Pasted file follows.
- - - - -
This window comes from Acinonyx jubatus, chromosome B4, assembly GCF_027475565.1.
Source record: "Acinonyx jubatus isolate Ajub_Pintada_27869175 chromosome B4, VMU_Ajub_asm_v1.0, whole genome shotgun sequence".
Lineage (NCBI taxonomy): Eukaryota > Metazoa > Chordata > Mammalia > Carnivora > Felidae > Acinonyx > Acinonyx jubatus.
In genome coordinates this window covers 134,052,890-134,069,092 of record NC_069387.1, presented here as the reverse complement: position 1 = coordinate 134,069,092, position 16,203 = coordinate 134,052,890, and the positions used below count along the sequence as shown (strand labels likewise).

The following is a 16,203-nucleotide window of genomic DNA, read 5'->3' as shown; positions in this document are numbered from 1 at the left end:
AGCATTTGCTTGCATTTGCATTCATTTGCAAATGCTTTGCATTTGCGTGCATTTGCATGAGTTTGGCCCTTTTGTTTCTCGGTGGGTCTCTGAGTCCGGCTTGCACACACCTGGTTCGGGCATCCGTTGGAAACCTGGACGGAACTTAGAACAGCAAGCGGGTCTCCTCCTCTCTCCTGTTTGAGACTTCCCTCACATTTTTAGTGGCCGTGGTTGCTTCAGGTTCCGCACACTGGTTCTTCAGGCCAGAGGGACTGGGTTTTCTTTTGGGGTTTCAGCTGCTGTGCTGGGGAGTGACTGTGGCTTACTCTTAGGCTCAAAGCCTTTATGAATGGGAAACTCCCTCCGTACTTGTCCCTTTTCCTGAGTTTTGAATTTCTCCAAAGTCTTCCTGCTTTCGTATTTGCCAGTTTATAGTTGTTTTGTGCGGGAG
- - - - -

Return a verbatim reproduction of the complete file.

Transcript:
This window comes from Acinonyx jubatus, chromosome B4, assembly GCF_027475565.1.
Source record: "Acinonyx jubatus isolate Ajub_Pintada_27869175 chromosome B4, VMU_Ajub_asm_v1.0, whole genome shotgun sequence".
Lineage (NCBI taxonomy): Eukaryota > Metazoa > Chordata > Mammalia > Carnivora > Felidae > Acinonyx > Acinonyx jubatus.
In genome coordinates this window covers 134,052,890-134,069,092 of record NC_069387.1, presented here as the reverse complement: position 1 = coordinate 134,069,092, position 16,203 = coordinate 134,052,890, and the positions used below count along the sequence as shown (strand labels likewise).

The following is a 16,203-nucleotide window of genomic DNA, read 5'->3' as shown; positions in this document are numbered from 1 at the left end:
AGCATTTGCTTGCATTTGCATTCATTTGCAAATGCTTTGCATTTGCGTGCATTTGCATGAGTTTGGCCCTTTTGTTTCTCGGTGGGTCTCTGAGTCCGGCTTGCACACACCTGGTTCGGGCATCCGTTGGAAACCTGGACGGAACTTAGAACAGCAAGCGGGTCTCCTCCTCTCTCCTGTTTGAGACTTCCCTCACATTTTTAGTGGCCGTGGTTGCTTCAGGTTCCGCACACTGGTTCTTCAGGCCAGAGGGACTGGGTTTTCTTTTGGGGTTTCAGCTGCTGTGCTGGGGAGTGACTGTGGCTTACTCTTAGGCTCAAAGCCTTTATGAATGGGAAACTCCCTCCGTACTTGTCCCTTTTCCTGAGTTTTGAATTTCTCCAAAGTCTTCCTGCTTTCGTATTTGCCAGTTTATAGTTGTTTTGTGCGGGAG